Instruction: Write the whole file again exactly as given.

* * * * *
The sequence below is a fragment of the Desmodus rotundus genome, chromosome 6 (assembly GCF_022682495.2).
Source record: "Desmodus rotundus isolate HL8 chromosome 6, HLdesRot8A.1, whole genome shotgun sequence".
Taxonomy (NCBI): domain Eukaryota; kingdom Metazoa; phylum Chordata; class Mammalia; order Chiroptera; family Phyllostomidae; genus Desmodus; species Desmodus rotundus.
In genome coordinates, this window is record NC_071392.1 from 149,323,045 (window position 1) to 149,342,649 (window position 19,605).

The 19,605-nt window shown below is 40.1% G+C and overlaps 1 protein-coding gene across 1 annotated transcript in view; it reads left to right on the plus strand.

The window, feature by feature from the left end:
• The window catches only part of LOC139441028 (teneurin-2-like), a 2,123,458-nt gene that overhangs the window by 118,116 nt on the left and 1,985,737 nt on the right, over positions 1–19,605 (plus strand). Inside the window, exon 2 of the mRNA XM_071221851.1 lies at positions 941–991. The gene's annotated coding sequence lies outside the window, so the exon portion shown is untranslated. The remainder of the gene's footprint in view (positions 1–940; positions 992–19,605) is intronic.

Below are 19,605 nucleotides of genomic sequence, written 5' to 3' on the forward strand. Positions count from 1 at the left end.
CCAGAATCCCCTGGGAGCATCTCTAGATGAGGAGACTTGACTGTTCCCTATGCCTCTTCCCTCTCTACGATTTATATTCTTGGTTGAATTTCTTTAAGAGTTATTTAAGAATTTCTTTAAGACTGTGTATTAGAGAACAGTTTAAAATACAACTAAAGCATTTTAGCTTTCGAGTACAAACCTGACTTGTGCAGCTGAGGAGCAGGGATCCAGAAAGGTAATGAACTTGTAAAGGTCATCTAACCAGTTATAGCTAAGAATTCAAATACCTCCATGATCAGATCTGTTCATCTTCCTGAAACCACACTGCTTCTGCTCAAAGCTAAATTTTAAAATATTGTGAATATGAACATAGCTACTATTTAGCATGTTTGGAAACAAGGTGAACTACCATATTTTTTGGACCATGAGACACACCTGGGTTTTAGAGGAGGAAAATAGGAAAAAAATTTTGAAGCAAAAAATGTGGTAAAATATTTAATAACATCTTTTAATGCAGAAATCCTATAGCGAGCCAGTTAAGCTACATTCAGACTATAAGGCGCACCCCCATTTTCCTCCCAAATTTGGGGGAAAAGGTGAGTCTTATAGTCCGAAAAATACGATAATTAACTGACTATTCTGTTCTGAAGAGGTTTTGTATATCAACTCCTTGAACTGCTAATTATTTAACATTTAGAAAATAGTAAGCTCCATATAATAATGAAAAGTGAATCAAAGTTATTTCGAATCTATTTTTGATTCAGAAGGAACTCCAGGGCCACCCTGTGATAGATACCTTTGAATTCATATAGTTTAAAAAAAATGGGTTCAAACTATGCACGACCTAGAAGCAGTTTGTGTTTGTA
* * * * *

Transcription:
The sequence below is a fragment of the Desmodus rotundus genome, chromosome 6 (assembly GCF_022682495.2).
Source record: "Desmodus rotundus isolate HL8 chromosome 6, HLdesRot8A.1, whole genome shotgun sequence".
Taxonomy (NCBI): domain Eukaryota; kingdom Metazoa; phylum Chordata; class Mammalia; order Chiroptera; family Phyllostomidae; genus Desmodus; species Desmodus rotundus.
In genome coordinates, this window is record NC_071392.1 from 149,323,045 (window position 1) to 149,342,649 (window position 19,605).

The 19,605-nt window shown below is 40.1% G+C and overlaps 1 protein-coding gene across 1 annotated transcript in view; it reads left to right on the plus strand.

The window, feature by feature from the left end:
• The window catches only part of LOC139441028 (teneurin-2-like), a 2,123,458-nt gene that overhangs the window by 118,116 nt on the left and 1,985,737 nt on the right, over positions 1–19,605 (plus strand). Inside the window, exon 2 of the mRNA XM_071221851.1 lies at positions 941–991. The gene's annotated coding sequence lies outside the window, so the exon portion shown is untranslated. The remainder of the gene's footprint in view (positions 1–940; positions 992–19,605) is intronic.

Below are 19,605 nucleotides of genomic sequence, written 5' to 3' on the forward strand. Positions count from 1 at the left end.
CCAGAATCCCCTGGGAGCATCTCTAGATGAGGAGACTTGACTGTTCCCTATGCCTCTTCCCTCTCTACGATTTATATTCTTGGTTGAATTTCTTTAAGAGTTATTTAAGAATTTCTTTAAGACTGTGTATTAGAGAACAGTTTAAAATACAACTAAAGCATTTTAGCTTTCGAGTACAAACCTGACTTGTGCAGCTGAGGAGCAGGGATCCAGAAAGGTAATGAACTTGTAAAGGTCATCTAACCAGTTATAGCTAAGAATTCAAATACCTCCATGATCAGATCTGTTCATCTTCCTGAAACCACACTGCTTCTGCTCAAAGCTAAATTTTAAAATATTGTGAATATGAACATAGCTACTATTTAGCATGTTTGGAAACAAGGTGAACTACCATATTTTTTGGACCATGAGACACACCTGGGTTTTAGAGGAGGAAAATAGGAAAAAAATTTTGAAGCAAAAAATGTGGTAAAATATTTAATAACATCTTTTAATGCAGAAATCCTATAGCGAGCCAGTTAAGCTACATTCAGACTATAAGGCGCACCCCCATTTTCCTCCCAAATTTGGGGGAAAAGGTGAGTCTTATAGTCCGAAAAATACGATAATTAACTGACTATTCTGTTCTGAAGAGGTTTTGTATATCAACTCCTTGAACTGCTAATTATTTAACATTTAGAAAATAGTAAGCTCCATATAATAATGAAAAGTGAATCAAAGTTATTTCGAATCTATTTTTGATTCAGAAGGAACTCCAGGGCCACCCTGTGATAGATACCTTTGAATTCATATAGTTTAAAAAAAATGGGTTCAAACTATGCACGACCTAGAAGCAGTTTGTGTTTGTA